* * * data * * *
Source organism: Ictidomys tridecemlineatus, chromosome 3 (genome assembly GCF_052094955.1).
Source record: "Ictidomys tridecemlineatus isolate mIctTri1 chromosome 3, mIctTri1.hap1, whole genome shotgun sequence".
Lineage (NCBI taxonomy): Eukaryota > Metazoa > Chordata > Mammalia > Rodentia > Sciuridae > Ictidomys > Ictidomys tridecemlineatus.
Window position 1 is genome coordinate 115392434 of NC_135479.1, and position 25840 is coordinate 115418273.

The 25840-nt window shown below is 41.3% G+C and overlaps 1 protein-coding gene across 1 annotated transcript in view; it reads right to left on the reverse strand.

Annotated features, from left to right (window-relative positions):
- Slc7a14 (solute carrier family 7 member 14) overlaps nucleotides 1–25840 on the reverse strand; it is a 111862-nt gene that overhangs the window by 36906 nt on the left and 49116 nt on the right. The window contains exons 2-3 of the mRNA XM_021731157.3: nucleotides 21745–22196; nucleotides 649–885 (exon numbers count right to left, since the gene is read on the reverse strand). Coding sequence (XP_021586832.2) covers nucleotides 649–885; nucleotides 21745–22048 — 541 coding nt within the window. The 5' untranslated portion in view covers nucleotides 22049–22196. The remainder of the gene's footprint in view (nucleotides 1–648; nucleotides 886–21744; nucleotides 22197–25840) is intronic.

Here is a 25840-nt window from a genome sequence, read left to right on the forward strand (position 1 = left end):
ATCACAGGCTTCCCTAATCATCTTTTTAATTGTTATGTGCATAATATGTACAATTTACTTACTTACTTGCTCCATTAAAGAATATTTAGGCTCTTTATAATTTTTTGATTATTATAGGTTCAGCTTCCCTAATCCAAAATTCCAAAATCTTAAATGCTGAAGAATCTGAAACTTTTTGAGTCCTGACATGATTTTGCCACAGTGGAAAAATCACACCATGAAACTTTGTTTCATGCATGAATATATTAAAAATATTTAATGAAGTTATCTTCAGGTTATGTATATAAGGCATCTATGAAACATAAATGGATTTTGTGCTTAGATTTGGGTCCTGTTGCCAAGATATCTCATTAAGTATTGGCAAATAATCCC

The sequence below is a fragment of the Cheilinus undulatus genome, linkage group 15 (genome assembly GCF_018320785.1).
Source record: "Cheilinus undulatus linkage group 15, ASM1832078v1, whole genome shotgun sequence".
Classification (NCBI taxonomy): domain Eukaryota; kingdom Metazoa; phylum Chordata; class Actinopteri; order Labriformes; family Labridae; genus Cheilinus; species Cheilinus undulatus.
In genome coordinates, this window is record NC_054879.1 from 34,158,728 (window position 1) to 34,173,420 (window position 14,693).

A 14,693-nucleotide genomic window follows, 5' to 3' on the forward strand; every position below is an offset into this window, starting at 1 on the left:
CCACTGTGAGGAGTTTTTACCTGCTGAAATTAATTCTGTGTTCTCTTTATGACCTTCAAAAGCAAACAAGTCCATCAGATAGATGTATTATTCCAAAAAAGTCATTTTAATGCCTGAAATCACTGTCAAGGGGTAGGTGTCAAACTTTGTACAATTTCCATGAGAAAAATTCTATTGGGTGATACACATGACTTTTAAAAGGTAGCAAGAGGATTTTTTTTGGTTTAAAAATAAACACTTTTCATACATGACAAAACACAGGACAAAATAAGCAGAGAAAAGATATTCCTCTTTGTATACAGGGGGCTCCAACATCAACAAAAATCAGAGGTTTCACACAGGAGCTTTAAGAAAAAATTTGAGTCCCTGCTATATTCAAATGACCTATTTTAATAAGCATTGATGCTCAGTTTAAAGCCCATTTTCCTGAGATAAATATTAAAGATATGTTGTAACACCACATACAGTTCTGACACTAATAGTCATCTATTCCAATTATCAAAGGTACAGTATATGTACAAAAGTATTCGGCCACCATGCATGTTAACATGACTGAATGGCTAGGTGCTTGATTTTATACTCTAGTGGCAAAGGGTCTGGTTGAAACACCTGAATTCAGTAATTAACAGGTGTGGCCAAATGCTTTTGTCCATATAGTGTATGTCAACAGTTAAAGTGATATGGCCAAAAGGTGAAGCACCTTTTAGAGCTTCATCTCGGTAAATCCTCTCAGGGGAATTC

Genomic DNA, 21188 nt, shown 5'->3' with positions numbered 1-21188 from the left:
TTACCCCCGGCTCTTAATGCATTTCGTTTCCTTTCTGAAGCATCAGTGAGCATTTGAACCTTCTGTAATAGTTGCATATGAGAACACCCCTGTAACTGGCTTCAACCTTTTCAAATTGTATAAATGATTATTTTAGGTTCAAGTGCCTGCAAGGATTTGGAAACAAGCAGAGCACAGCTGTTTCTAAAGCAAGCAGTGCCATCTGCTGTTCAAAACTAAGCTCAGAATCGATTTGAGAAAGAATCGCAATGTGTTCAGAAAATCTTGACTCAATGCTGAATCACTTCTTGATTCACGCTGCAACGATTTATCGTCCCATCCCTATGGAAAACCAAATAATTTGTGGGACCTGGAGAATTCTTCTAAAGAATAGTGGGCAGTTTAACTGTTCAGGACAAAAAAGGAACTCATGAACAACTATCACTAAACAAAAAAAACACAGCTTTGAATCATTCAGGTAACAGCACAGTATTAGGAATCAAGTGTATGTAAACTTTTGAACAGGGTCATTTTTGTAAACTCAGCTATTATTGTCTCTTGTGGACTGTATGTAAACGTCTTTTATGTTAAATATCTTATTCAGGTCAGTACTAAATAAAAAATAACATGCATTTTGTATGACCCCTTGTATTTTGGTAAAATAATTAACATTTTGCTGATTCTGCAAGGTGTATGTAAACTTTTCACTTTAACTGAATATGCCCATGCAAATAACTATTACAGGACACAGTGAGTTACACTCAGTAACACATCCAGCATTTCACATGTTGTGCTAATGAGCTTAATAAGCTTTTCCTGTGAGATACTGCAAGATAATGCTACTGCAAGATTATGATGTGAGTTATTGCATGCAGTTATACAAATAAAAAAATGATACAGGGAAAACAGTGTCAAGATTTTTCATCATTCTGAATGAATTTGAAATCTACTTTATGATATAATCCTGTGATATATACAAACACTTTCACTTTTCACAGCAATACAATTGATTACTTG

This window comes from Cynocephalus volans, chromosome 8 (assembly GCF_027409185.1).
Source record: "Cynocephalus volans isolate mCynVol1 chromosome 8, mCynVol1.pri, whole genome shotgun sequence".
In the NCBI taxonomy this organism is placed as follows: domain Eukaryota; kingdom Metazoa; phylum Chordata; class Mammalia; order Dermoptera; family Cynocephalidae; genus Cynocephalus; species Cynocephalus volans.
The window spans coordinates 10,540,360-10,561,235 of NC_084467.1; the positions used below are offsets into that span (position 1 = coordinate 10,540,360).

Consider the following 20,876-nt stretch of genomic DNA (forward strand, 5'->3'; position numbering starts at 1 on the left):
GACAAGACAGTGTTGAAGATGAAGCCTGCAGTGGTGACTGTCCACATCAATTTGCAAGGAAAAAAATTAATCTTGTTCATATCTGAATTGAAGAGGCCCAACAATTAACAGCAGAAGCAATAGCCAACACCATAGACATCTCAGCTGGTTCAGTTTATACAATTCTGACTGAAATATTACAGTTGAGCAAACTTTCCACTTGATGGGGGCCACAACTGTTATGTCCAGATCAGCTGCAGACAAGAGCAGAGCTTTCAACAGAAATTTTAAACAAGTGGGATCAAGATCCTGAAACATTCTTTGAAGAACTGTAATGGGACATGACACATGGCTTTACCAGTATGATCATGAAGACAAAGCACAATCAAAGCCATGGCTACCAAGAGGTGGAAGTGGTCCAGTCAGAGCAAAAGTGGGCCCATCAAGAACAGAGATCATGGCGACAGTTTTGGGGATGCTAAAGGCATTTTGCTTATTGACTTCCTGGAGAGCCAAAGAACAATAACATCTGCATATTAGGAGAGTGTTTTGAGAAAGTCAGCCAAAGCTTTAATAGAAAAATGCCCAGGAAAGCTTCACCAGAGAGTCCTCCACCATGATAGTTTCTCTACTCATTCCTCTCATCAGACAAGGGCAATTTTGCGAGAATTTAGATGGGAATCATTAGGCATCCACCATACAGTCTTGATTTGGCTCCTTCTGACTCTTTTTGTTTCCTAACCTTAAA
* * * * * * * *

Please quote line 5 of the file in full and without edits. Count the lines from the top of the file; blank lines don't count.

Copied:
The 25840-nt window shown below is 41.3% G+C and overlaps 1 protein-coding gene across 1 annotated transcript in view; it reads right to left on the reverse strand.